Parashat Dvarim Deuteronomy 1:1 – 3:22
Presented August 2008 at the Newton Centre Minyan, an egalitarian Jewish congregation in Massachusetts
In Parashat Dvarim (Deuteronomy) Moshe (Moses) succinctly retells their shared history of wanderings and conquering to people who experienced these events together with him. One has to assume that the listeners were presumed to already know most of what Moshe tells them. In other words, this retelling is not meant to be comprehensive, but rather didactic.
In fact, it’s like any historical or autobiographical account. No one can possible tell every single thing that ever happened. Instead, depending upon the audience, we select particular events that seem especially important to us at the time of the telling. Moreover, we often organize the events we choose to tell into a themed narrative.
What do Moshe and / or the redactors want people to know here? I believe that the theme of this parasha (weekly Torah portion) is smaller people conquering bigger people / things.
This is set out right in the beginning: In verse 3 we are given the date for Moshe’s speech – the first day of 11th month, etc. Then, immediately we are given the historical frame for the talk: right after they had defeated Sihon king of the Amorites and King Og of Bashan.
Clearly, lots more had happened before the day of this speech, so why these two particular historical markers?
Both refer to the defeat of kings. And not just any kings: Great kings.
Sihon, King of the Amorites — In Numbers 21: 21 – 31 Sihon is presented as a very powerful king who defeated the first king of Moab (and of course was in turn defeated by the Israelites.) Indeed, the Amorite kingdom was ancient and huge. About 2500 BC it embraced the larger part of Mesopotamia and Syria.
And King Og of Bashan was so huge – he was in fact the only remaining one of the Rephaim – a group of giants that I will come back to shortly that “His bedstead – which now can be seen by anyone in Rabbah of the Ammonites – is nine cubits long and four cubits wide!” (3:11). Also the territory he ruled was big and powerful – “all 60 of those towns were fortified with high walls, gates and bars” (3:5).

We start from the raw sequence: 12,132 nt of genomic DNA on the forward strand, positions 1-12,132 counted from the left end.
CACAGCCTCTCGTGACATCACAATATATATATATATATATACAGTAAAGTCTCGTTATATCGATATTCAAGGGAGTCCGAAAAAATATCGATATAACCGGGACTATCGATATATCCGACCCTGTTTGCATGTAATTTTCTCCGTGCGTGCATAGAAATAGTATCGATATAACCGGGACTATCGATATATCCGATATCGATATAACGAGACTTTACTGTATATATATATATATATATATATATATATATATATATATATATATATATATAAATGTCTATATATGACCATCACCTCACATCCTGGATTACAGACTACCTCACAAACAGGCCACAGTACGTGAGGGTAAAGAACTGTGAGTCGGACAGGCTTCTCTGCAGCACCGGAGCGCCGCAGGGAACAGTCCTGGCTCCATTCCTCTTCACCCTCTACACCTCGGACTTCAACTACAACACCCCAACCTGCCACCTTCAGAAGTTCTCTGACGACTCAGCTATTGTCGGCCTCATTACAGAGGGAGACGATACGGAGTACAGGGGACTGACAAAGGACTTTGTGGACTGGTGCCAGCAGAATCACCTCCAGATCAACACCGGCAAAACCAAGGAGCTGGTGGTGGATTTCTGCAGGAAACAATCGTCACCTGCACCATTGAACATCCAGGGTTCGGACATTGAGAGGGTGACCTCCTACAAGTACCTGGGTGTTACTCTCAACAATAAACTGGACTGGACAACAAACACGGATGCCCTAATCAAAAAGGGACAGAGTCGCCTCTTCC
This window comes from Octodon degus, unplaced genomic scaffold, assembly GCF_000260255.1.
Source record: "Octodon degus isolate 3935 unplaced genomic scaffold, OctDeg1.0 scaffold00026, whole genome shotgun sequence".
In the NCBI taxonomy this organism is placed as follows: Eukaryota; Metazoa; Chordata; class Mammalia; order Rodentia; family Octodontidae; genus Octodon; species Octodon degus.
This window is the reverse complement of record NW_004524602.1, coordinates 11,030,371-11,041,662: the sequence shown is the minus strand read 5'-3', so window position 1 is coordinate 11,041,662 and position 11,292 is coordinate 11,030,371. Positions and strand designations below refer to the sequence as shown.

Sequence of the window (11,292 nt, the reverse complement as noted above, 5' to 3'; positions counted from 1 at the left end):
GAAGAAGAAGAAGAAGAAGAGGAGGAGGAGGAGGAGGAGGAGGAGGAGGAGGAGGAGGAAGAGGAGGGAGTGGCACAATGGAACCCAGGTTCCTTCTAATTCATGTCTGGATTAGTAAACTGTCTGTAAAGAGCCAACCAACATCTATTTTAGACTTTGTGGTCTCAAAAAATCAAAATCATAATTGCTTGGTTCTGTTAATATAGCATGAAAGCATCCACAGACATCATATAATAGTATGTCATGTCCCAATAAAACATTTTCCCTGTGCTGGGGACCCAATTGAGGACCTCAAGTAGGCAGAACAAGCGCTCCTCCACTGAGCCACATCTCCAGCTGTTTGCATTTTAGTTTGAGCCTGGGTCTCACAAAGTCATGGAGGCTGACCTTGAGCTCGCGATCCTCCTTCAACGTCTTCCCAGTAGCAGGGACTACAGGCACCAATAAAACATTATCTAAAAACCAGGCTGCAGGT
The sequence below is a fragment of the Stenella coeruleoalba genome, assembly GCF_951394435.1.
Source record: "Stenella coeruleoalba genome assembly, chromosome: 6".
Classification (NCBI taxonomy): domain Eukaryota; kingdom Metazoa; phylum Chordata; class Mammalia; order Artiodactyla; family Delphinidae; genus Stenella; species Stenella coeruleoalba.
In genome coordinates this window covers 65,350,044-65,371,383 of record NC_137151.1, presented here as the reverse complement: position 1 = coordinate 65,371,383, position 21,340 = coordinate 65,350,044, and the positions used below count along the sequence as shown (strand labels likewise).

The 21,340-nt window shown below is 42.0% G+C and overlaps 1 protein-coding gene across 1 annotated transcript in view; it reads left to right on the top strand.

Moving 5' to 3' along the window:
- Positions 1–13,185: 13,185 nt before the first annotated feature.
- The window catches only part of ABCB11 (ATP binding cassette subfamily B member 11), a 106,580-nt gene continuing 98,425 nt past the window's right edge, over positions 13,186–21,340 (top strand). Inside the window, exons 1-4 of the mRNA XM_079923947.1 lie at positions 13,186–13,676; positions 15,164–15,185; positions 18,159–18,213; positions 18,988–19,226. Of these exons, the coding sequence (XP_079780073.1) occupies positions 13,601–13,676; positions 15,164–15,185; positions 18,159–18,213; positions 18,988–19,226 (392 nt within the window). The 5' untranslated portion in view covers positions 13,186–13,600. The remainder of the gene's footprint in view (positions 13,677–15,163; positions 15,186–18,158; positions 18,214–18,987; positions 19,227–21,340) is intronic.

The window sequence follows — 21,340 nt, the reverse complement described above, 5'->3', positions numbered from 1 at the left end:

Following this historical timetable set, the parasha makes note of God’s order to take possession of the land, something else we’ll come back to.
Still in the first chapter, the big vs. small theme is further elaborated: We are reminded about Israel’s fear of the huge, indigenous Amorites noted in the spies’ report, “We saw there a people stronger and taller than we, large cities with walls sky-high and even Anakites.” (1:28).
Who are these Anakites mentioned briefly here in the first chapter of the book of Deuteronomy?
In Numbers 13:33 we read:
“‘And there we saw the Nephilim [we’ll come back to them also] (the sons of Anak, who come from the Nephilim); and we seemed to ourselves like grasshoppers, and so we seemed to them.’”
(Try to remember these names: Rephaim, Anakites, Nephilim – we’ll come back to them shortly.)
In Chapter 2 of Deuteronomy we get some interesting ethnographic detail regarding the huge creatures: God instructed the Israelites leave the Moabites alone and then he explains that this land “was formerly inhabited by the Emim, a people great and numerous and as tall as the Anakites. Like the Anakites, they are counted as Rephaim, but the Moabites call them Emim.” (2:11).
And then, a few verses later in Dvarim 2:20 we get an expansion of this ethnography: This part of the land of the Ammomites “is counted as Rephaim country. It was formerly inhabited by Rephaim, whom the Ammonites called Zamzummin, a people great and numerous and as tall as the Anakites. The Lord wiped them out, so that the Ammonites dispossessed them and settled in their place.”
I want to point out two things here:
First, the ethnographic style of presentation gives a very strong sense that there really truly are or were these giant people. After all, various cultures know about them and have different names for them.
Second, God tells Moshe to tell the Israelites to leave these two giant people places alone. They are not supposed to conquer them. (We will come back to that as well.)